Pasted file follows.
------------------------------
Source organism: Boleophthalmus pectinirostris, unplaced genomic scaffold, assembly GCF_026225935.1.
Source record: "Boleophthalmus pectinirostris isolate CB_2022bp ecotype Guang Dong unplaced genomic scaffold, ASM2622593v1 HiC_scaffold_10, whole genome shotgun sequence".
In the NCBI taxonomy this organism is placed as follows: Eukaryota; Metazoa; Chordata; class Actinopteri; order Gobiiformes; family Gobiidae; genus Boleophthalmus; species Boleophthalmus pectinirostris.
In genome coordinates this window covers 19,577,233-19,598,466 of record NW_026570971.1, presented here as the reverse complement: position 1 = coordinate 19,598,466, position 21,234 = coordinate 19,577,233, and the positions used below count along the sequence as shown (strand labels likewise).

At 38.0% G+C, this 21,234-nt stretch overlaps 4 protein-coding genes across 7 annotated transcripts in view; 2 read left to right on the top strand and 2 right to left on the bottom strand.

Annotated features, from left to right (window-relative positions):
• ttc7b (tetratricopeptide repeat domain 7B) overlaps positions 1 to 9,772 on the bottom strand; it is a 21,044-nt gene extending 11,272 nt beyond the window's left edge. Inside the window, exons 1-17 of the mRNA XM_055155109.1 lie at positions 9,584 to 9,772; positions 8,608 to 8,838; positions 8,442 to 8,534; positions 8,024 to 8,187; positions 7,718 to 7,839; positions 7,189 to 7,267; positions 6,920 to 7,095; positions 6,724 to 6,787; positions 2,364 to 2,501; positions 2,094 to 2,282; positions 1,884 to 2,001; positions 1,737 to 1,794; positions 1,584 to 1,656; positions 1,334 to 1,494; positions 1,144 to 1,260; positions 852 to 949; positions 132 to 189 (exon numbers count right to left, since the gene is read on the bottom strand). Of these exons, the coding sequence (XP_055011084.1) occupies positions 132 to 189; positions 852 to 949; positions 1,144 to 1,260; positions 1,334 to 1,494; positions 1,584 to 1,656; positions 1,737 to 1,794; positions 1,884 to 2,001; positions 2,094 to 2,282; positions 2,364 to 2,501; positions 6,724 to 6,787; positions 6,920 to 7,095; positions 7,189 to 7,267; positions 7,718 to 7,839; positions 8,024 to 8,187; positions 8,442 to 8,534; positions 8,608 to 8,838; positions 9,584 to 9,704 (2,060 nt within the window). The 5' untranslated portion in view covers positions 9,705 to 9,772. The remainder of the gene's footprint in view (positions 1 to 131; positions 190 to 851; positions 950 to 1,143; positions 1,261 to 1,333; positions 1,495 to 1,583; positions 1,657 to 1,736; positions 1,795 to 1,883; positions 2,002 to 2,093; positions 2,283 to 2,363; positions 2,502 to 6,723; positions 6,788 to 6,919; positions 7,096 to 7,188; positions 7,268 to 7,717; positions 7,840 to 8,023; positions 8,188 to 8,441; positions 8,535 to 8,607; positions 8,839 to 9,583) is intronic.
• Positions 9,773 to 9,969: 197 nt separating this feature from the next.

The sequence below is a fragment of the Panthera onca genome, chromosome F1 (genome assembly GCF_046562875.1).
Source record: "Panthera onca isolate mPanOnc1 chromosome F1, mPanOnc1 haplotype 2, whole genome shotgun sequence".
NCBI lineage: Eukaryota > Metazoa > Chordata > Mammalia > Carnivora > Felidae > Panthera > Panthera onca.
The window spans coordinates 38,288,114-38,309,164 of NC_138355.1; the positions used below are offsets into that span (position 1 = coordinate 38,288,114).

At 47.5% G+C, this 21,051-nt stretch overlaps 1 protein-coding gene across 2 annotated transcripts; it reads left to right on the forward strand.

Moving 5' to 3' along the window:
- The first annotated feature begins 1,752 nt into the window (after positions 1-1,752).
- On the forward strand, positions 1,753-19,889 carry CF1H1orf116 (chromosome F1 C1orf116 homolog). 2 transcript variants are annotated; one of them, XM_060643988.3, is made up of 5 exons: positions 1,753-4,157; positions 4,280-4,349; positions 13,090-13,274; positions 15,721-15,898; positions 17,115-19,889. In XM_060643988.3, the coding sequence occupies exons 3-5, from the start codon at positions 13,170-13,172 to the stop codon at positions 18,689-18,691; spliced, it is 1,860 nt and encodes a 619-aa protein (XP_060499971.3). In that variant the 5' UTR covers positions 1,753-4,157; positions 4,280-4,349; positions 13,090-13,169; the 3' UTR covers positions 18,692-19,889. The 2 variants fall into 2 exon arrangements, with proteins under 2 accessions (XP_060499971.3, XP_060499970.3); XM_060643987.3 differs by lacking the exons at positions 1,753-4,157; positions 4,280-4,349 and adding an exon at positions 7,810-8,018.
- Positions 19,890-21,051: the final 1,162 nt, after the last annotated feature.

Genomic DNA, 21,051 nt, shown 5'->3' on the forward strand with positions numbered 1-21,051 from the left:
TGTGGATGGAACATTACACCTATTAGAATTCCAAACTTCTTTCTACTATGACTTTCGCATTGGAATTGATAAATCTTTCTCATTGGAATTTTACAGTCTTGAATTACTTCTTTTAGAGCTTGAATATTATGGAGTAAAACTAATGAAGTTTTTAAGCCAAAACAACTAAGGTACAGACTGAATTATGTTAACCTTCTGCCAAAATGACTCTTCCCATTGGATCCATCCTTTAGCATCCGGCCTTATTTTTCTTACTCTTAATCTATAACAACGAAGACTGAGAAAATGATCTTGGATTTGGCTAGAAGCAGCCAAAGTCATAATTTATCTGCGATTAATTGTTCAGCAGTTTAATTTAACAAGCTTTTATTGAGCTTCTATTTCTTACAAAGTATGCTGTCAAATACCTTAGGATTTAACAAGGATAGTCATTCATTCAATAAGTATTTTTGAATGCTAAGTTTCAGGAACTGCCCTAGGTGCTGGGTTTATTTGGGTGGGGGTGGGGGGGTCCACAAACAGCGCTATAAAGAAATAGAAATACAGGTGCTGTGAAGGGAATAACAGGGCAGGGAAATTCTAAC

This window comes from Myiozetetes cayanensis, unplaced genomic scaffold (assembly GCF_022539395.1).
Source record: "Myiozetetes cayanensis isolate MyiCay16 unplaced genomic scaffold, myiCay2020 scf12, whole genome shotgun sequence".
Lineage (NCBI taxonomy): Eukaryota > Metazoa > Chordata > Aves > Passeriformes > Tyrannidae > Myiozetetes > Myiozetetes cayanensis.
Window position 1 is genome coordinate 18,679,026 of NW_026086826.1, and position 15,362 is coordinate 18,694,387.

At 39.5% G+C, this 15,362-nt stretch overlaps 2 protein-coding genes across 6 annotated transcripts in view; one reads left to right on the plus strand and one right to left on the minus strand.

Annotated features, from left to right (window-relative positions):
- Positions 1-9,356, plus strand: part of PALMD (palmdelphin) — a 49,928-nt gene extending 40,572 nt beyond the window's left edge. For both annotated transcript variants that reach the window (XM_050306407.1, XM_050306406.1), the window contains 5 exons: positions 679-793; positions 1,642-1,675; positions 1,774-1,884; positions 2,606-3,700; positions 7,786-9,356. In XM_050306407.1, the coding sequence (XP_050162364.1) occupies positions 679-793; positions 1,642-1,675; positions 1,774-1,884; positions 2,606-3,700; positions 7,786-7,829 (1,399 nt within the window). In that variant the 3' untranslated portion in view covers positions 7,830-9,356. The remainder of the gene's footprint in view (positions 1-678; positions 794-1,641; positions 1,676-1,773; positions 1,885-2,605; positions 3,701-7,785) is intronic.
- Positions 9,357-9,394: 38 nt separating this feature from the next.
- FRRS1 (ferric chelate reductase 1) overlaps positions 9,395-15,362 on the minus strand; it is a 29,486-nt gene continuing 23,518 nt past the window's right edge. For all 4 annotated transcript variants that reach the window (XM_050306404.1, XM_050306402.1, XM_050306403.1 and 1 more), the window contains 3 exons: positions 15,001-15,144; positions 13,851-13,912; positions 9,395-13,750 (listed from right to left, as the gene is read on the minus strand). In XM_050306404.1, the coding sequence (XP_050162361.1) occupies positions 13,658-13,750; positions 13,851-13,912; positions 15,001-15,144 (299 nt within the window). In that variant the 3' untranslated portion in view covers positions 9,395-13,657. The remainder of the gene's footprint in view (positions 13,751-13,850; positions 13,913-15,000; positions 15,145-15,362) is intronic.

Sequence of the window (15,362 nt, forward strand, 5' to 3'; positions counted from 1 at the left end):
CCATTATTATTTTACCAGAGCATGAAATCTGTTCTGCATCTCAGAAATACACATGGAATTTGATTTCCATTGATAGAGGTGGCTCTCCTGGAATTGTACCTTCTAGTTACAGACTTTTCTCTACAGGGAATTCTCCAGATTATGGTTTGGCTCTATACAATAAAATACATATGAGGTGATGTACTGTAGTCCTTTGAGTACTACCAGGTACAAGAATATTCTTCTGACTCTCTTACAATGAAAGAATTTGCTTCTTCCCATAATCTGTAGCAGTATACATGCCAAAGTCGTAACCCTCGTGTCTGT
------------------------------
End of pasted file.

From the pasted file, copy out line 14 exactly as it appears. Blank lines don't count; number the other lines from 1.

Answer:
Moving 5' to 3' along the window: